Now Taking Pork Orders

I am happy to announce that we now have pork for sale. Our Tamworth pigs (a heritage breed) are pastured (raised outdoors, able to freely dig and forage, as is their nature) and fed organic feed supplemented by garden/kitchen scraps. These pigs have led a contented existence, lounging under the apple trees, happily wallowing in the mud, playing and bickering like siblings, and being pet. I have very much enjoyed my time with them.

If you want to learn why our pastured pork is the choice to make, please read on!

For those of you who already know why pastured pork is superior to factory-farmed, you can click here to see our price list.

Why Organic? Why Small Scale? Why Pastured? Why Pork?

Many people wonder why small-scale, ethically-raised animals cost so much more than industrially-produced meats from the supermarket. There are several factors that contribute to this, but we believe that the benefits far outweigh higher prices:

Feeding livestock organic feed is important not just environmentally because the grains are grown without chemical inputs and genetic modification, but also because what we feed our animals ultimately becomes the meat we eat. As a purchaser of several tons of grain each year in pig feed, I recognize the environmental impact the herbicides used on conventional crops will have. I support the kind of agriculture that I want to dominate the market in order to encourage change. Conventional supermarket pork is fed on genetically-modified soy and corn, and all kinds of industrial waste, such as floor-scrapings at food-plants including candy and animal waste in order to lower cost.

Unfortunately, small-scale agriculture always costs more than its industrial counterpart, as the economies-of-scale and access to government subsidies favour the biggest farms. Despite these challenges, smaller farms can have a major benefit in regards to quality-of-life for the herd. Pigs raised in the conventional system have no kind of life at all, but our pigs thrive. Small-scale production may cost farmers and consumers more, but also provides more.

Beyond the ethics of raising animals on organic feed and on pasture, there are substantial differences in taste and texture of pork raised in Confined Animal Feeding Operations (CAFOs) and on pasture. Our pigs use their bodies daily – sure, they love to lounge around in the mud and in the shade of the trees,  but they are also walking, playing, rooting, and generally using their muscles in the outdoor space. Because of this, the muscle  meat is much more dense – not mushy like pork from the supermarket. You will find that it is a lot more red: this is because of the mitochondria necessary in an active muscle tissue vs. the sallow flesh of confined animals (the same reason chicken legs are ‘dark meat’ vs. the ‘white meat’ of the breast in those mostly-flightless birds). These factors are indicators that the meat you are eating is from a healthy animal, not a sickly, confined one.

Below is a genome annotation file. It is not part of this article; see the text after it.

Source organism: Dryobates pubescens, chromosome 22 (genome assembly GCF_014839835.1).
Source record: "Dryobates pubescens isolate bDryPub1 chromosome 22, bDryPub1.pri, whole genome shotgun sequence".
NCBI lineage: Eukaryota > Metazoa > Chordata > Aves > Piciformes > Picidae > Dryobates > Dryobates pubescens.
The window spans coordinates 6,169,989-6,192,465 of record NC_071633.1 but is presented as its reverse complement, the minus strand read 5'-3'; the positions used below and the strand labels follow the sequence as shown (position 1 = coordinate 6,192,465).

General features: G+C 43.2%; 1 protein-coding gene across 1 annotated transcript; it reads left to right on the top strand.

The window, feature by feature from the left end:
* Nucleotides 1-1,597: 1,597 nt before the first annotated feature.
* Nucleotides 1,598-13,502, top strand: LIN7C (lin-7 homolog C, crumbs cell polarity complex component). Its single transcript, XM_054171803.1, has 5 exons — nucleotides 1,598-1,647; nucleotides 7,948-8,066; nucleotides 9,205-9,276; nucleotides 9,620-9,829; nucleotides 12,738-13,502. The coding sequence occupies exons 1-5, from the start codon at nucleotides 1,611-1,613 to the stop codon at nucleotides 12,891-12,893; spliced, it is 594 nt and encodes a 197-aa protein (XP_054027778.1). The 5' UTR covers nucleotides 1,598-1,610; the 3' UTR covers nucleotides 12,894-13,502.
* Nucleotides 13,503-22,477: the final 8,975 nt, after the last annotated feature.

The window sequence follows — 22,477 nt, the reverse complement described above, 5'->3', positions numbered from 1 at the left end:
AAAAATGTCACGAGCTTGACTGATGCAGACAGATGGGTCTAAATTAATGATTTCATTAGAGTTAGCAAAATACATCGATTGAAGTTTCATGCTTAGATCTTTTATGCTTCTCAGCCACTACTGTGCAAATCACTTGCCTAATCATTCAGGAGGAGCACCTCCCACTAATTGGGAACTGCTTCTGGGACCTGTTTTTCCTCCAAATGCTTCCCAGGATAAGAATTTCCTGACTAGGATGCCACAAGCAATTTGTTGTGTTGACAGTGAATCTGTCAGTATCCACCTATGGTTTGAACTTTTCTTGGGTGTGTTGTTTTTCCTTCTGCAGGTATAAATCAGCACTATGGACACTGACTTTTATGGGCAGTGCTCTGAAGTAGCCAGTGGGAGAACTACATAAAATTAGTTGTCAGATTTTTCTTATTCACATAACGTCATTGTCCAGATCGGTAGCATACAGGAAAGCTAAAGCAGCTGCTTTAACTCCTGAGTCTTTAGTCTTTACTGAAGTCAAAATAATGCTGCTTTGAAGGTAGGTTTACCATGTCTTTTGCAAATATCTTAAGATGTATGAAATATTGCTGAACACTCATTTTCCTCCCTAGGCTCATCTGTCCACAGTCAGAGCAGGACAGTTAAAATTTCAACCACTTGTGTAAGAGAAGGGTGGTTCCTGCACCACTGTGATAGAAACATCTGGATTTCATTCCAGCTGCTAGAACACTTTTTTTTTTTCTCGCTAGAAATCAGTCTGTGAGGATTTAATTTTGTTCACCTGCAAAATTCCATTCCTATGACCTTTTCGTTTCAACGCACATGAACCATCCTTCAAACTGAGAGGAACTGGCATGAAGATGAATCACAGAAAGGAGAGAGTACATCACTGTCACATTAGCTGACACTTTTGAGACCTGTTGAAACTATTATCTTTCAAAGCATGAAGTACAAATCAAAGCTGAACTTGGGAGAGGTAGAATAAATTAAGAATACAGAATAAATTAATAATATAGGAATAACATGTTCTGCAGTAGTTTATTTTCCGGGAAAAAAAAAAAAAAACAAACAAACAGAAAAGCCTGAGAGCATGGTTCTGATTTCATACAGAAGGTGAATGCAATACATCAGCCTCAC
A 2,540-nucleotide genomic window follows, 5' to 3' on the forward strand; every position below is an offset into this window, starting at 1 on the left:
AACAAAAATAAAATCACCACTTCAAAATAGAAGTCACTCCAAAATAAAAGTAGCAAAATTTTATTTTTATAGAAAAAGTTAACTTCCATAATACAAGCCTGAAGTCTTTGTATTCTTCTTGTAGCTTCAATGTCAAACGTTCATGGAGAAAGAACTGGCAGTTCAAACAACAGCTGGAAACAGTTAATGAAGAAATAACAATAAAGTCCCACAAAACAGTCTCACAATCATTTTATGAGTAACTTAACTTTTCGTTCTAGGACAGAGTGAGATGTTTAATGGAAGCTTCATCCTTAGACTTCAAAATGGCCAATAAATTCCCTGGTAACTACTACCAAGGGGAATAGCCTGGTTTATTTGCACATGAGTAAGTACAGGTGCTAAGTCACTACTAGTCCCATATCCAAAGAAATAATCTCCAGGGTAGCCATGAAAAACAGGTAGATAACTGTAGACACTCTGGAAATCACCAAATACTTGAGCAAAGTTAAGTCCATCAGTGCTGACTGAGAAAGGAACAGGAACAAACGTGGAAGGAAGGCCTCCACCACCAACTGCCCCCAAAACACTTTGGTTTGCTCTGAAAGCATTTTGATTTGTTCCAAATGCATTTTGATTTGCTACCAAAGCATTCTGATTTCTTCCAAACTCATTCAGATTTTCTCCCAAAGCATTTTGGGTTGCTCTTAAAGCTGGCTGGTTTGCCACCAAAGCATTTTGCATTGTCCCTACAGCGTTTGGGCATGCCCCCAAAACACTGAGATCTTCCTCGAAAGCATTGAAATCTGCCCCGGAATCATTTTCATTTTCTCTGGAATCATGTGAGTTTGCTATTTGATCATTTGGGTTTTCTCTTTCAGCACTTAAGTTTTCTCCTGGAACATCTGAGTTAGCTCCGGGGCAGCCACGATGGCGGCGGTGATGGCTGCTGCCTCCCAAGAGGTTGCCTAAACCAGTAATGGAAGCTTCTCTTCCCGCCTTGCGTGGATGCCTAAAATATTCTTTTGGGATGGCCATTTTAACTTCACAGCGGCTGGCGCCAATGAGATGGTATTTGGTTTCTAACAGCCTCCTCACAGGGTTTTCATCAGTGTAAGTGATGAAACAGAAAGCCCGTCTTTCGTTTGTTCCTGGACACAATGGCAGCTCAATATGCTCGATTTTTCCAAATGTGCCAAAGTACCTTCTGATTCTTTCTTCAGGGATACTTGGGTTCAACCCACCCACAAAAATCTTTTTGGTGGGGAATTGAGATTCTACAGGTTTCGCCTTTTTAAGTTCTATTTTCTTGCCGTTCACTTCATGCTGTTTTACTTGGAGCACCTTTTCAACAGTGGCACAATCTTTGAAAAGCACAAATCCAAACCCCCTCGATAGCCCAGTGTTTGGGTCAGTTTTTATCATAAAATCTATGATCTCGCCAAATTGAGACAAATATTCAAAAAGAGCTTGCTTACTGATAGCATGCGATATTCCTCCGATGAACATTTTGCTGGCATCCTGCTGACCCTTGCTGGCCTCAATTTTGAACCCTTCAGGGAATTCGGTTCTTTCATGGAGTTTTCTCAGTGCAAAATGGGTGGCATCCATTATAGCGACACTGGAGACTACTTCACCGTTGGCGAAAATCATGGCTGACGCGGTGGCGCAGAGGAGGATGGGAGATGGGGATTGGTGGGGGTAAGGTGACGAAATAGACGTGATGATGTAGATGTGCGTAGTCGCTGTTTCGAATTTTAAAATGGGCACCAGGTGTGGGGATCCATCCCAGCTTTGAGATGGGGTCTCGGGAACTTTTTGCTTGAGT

And what about the fat? An interesting tidbit about pastured pork is that their fat is one of the rare food-sources of vitamin D. They produce vitamin D from contact with the sun, and store it in their fat, making it a great source for us in the dark Canadian winters! Pork fat (lard) is about 40% saturated fat. Saturated fat has a chemically-stable structure, which makes it resistant to oxidation – both while storing and cooking, and within the body. This is important because oxidation creates free-radicals (molecules that cause chronic-inflammation, especially in the vascular lining leading to heart disease, and all kinds of degenerative disease). Think saturated=stable. Saturated fats interact less with other molecules in the body, making them essentially inert. Saturated fatty acids are also used in the body to stabilize cell membranes. Lard has an even greater percentage of monounsaturated fat (45%). Monounsaturated fat is the heart-healthy fat that has everyone singing the praises of olive oil! It has a low percentage of polyunsatrated fats (essential, but reactive in cooking and within the body, something we generally want to eat less of), and of that small amount, it has a good ratio of omega 6:3 at between 6-7: 1 . Taking in too high a ratio of omega 6:3 is another major factor in inflammation leading to chronic disease, so we’re winning here as well. Overall, pastured pork is a good source of healthy fats.